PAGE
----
The second video shows cars on the street honking in protest of the coup when residents hit pots and pans.

“The number of people in the civil disobedience movement is increasing”

Apart from this audible form of night protest, citizens are also mobilizing online, as public officials leave their jobs in civil disobedience and internet users form online groups to support them.

The number of people in the civil disobedience movement is also increasing. Public servants refuse to go to work and join the military. Some doctors participate in civil disobedience and have stopped working in state hospitals, instead working in private clinics / hospitals or online.

We do crowdfunding for these people to give them a salary. Some private hospitals also help patients from state hospitals free of charge. Everyone is trying to participate as much as they can right now.

Screengrab from a Facebook post on February 3 of a crowdfunding initiative commissioned by civil engineers, backed by four Myanmar companies that say they will provide engineers’ salaries for three months if they choose not to work in protest against the junta. The picture reads: “We are here with all civil servants in civil disobedience.” Our Observer “Brenda” says that similar crowdfunding initiatives also exist for other public employees. © Facebook Screengrab from another Facebook group, “We Support Heroes,” organized by Burmese singer Lin Lin to help provide food and protection for protesting public officials in need. © Facebook

We also use Facebook and social media to embarrass officers and ministers who have joined the new military cabinet.

A screenshot of a Facebook post shared in early February 2021 about Dr. Kan Zaw, a rector from Yangon University of Economics who was appointed head of the Union Auditor during the junta. The post says that Dr. Zaw is no longer welcome on the university campus. © Facebook One of the photos shown in the Facebook post above. It shows the sign of a road named after Dr. Kan Zaw, with the word “maggot” (used to call someone a traitor) graffiti in Burmese. © Facebook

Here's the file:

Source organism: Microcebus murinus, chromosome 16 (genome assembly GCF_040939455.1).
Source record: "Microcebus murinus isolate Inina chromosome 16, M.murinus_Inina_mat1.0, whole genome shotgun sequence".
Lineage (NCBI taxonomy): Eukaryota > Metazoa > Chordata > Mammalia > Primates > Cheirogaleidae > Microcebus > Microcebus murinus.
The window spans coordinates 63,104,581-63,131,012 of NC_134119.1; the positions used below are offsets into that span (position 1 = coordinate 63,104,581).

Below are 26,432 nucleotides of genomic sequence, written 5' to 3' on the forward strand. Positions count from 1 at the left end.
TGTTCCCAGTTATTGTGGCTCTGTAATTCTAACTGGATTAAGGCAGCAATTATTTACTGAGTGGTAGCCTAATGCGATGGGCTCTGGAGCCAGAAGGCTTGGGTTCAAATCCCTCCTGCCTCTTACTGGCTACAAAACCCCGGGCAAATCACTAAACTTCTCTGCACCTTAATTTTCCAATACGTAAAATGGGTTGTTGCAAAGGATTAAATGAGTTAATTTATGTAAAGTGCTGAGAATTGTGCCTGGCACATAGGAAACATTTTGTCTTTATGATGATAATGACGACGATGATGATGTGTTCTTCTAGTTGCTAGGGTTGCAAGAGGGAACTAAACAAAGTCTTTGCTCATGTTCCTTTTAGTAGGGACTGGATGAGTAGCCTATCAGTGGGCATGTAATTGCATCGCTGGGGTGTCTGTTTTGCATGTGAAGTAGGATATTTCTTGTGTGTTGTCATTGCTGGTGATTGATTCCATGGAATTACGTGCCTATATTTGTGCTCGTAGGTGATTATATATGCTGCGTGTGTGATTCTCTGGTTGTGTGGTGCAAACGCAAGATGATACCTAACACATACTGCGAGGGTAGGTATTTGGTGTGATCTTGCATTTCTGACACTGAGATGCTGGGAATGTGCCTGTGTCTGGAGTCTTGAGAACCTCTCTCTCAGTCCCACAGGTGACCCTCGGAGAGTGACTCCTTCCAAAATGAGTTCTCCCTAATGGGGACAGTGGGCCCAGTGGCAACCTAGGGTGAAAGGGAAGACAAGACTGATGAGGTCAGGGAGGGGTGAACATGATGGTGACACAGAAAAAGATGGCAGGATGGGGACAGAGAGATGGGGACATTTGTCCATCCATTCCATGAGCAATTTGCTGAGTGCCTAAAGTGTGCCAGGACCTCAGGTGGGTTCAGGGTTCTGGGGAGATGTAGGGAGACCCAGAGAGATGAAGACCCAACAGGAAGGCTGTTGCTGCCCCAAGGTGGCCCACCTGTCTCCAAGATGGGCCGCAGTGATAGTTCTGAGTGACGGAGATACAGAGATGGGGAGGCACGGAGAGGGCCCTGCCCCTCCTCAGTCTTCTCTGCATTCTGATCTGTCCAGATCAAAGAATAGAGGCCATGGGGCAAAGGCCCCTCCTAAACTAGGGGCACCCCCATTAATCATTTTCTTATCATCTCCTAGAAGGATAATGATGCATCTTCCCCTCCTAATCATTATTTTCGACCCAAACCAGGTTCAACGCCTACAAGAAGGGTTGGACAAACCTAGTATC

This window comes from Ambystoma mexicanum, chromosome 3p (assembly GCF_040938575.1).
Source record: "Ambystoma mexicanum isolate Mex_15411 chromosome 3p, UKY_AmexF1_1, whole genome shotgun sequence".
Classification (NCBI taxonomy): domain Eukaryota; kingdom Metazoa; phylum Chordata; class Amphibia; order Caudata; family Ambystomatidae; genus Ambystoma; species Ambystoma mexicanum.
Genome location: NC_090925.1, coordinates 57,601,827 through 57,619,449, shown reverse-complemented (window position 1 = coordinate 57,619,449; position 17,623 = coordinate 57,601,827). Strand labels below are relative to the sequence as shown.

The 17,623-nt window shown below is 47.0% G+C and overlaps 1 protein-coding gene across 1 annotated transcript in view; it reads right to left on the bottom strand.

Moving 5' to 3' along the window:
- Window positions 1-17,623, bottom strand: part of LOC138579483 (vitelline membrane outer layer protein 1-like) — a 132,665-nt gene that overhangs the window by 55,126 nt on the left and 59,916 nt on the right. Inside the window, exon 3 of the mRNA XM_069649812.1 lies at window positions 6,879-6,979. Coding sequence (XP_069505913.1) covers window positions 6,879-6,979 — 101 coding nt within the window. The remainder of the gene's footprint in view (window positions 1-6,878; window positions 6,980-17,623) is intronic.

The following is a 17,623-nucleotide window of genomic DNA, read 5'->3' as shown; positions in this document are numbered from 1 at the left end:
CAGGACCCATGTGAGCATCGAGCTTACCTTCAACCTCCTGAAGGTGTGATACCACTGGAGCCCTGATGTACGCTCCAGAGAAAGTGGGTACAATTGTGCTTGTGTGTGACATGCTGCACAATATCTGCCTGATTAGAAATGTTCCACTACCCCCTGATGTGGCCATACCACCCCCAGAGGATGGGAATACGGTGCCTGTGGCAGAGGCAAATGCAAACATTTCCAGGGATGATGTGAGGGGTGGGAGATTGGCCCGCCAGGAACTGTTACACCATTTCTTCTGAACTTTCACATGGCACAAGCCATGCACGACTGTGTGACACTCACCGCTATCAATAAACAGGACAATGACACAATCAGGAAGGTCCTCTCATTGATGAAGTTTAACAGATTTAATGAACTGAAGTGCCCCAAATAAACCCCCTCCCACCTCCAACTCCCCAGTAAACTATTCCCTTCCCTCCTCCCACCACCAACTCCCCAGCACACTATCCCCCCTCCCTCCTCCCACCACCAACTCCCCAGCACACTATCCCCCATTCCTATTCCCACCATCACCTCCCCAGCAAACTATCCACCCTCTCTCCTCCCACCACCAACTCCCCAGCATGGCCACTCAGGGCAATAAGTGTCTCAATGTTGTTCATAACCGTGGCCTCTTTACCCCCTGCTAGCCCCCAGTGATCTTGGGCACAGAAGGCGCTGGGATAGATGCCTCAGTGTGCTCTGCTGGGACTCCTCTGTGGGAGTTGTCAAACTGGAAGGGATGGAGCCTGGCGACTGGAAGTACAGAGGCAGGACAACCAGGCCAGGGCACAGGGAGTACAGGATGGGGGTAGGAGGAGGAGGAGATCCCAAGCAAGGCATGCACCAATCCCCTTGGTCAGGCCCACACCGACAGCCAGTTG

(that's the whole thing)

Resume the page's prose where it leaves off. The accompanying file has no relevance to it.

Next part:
On February 4, Myanmar’s Ministry of Communications said that access to Facebook would be blocked until Sunday, claiming that users “disrupt the country’s stability” and use the platform to spread fake news. Access to Instagram and WhatsApp has also been limited.

‘Waiting for a signal’

Public protests against the military coup have been rare, but Brenda says that may change.

Apart from the campaign for pots and pans, there is not much on the street … yet. But I think we have plans to take to the streets and protest. As Aung San Suu Kyi and the president are detained, we are still waiting for the signal from a leader.

The campaign is led purely by the people. It has only been three days, so we are still discussing the long-term strategy. If there is no signal or no leadership, [we the] people will lead by ourselves.

On February 4, the first anti-coup protest took place in Mandalay, Myanmar’s second largest city. A group of about 20 protesters gathered in front of Mandalay Medical University with banners and chanted slogans against the coup.

This Twitter video on February 4 shows a group of protesters gathered in front of Mandalay Medical University in the first protest since the military coup on February 1. The protesters sing: “Release our leaders, the military regime can fail, gain democracy, fight for justice”.